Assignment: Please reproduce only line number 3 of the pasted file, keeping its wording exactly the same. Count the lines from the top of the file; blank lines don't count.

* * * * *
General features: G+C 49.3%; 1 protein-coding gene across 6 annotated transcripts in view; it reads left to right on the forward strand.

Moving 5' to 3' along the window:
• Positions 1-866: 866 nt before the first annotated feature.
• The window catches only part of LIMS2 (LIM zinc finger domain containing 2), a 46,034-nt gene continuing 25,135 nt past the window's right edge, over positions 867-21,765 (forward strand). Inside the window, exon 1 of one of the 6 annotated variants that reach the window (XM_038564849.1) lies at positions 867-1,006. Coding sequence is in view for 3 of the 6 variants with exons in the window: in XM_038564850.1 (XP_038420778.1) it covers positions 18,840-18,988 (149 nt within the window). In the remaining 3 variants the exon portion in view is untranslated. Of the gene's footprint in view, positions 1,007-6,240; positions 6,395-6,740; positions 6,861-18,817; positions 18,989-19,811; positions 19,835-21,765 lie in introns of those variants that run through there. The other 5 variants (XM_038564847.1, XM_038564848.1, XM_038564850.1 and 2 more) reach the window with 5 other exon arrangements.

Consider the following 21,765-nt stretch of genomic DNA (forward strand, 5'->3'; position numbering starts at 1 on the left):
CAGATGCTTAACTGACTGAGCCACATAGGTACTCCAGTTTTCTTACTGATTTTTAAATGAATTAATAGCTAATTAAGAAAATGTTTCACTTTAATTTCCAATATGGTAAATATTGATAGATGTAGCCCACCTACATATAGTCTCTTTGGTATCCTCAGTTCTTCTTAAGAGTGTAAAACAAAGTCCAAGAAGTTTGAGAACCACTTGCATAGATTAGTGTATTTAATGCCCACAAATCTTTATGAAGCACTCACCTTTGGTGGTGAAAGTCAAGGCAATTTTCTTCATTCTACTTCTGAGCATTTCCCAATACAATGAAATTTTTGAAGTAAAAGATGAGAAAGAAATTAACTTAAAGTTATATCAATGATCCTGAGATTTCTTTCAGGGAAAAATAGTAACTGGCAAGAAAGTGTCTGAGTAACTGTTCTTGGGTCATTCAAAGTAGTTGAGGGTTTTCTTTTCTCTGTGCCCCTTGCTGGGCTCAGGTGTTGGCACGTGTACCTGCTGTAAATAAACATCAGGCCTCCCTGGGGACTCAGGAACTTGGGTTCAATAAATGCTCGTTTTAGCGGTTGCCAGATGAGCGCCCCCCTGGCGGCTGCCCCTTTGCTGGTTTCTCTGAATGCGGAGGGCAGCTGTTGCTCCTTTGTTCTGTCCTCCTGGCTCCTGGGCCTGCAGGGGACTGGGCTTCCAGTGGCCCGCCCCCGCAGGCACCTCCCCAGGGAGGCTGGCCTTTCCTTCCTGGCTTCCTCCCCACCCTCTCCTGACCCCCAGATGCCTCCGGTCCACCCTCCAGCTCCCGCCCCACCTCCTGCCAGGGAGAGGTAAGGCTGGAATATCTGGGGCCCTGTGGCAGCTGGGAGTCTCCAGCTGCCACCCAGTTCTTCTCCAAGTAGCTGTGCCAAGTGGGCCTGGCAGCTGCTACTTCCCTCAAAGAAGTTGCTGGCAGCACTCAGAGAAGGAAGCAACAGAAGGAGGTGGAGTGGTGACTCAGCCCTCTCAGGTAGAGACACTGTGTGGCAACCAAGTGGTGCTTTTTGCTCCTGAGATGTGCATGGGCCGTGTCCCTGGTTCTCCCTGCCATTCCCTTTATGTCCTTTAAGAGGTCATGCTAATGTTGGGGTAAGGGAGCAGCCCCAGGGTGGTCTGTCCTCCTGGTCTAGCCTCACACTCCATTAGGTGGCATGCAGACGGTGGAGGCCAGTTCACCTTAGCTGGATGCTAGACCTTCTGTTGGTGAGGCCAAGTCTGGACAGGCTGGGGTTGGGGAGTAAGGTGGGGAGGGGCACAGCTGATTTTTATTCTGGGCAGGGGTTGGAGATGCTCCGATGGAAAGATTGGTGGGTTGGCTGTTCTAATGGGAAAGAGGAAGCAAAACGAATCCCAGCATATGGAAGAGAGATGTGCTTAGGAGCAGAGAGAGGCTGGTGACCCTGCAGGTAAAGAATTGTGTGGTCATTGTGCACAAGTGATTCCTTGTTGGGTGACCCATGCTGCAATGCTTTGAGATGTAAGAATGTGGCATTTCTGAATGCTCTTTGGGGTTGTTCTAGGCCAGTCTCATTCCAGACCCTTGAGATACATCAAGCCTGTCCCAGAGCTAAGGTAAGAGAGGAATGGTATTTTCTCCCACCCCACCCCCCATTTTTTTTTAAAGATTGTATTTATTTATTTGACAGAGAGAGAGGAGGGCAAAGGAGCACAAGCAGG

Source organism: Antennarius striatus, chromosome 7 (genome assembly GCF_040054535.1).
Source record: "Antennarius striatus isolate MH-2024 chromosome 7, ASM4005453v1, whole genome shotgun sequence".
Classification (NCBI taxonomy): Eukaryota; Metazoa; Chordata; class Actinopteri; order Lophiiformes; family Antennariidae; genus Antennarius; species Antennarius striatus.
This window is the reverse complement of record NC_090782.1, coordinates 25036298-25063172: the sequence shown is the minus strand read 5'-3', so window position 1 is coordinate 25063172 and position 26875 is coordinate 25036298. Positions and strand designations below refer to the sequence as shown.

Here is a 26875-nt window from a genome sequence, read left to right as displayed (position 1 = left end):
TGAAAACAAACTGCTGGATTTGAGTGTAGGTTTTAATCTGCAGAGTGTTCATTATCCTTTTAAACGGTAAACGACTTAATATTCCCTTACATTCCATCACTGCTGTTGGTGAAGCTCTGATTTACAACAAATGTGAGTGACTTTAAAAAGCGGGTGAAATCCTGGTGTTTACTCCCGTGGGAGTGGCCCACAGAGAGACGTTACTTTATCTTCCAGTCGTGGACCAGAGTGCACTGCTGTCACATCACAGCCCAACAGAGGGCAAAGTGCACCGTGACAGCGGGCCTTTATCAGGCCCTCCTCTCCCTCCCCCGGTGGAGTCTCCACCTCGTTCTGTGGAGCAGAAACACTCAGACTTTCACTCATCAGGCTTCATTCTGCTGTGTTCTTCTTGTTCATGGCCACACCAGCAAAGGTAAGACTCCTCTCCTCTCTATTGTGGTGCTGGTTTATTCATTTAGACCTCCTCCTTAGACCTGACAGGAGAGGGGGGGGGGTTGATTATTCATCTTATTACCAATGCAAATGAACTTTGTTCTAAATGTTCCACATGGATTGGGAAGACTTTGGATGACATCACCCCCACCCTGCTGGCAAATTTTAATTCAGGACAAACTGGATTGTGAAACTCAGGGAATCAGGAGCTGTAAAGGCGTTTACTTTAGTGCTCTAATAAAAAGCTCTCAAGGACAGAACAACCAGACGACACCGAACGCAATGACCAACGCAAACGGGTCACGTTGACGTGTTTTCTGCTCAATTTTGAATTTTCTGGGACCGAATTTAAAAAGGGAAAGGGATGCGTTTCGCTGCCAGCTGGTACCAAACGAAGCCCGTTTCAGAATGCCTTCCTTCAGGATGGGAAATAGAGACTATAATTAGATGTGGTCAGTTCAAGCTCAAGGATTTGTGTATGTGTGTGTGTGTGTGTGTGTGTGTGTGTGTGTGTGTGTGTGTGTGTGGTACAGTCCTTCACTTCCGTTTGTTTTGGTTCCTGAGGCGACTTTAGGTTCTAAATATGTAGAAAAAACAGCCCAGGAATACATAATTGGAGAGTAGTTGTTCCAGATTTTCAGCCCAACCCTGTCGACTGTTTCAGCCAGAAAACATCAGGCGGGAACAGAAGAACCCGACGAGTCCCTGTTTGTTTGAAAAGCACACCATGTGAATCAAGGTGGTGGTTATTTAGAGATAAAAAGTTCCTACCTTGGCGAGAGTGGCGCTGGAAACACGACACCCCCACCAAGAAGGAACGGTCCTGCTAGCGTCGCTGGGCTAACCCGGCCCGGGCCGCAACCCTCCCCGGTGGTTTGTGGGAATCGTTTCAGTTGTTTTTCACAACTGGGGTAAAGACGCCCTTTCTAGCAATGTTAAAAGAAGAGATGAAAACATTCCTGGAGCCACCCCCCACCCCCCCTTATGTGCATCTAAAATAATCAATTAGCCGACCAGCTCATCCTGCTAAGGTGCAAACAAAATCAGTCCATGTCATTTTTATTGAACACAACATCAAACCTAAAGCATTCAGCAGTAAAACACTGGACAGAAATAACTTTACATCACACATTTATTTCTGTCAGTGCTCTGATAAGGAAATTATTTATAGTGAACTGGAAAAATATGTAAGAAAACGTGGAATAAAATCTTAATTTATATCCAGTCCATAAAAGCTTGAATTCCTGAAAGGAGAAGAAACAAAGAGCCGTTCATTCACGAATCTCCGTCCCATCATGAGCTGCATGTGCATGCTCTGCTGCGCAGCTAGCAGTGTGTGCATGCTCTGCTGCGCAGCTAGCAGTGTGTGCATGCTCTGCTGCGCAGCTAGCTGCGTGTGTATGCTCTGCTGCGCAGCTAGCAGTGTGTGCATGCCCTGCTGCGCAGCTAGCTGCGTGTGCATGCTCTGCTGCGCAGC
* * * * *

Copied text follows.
• Positions 1-866: 866 nt before the first annotated feature.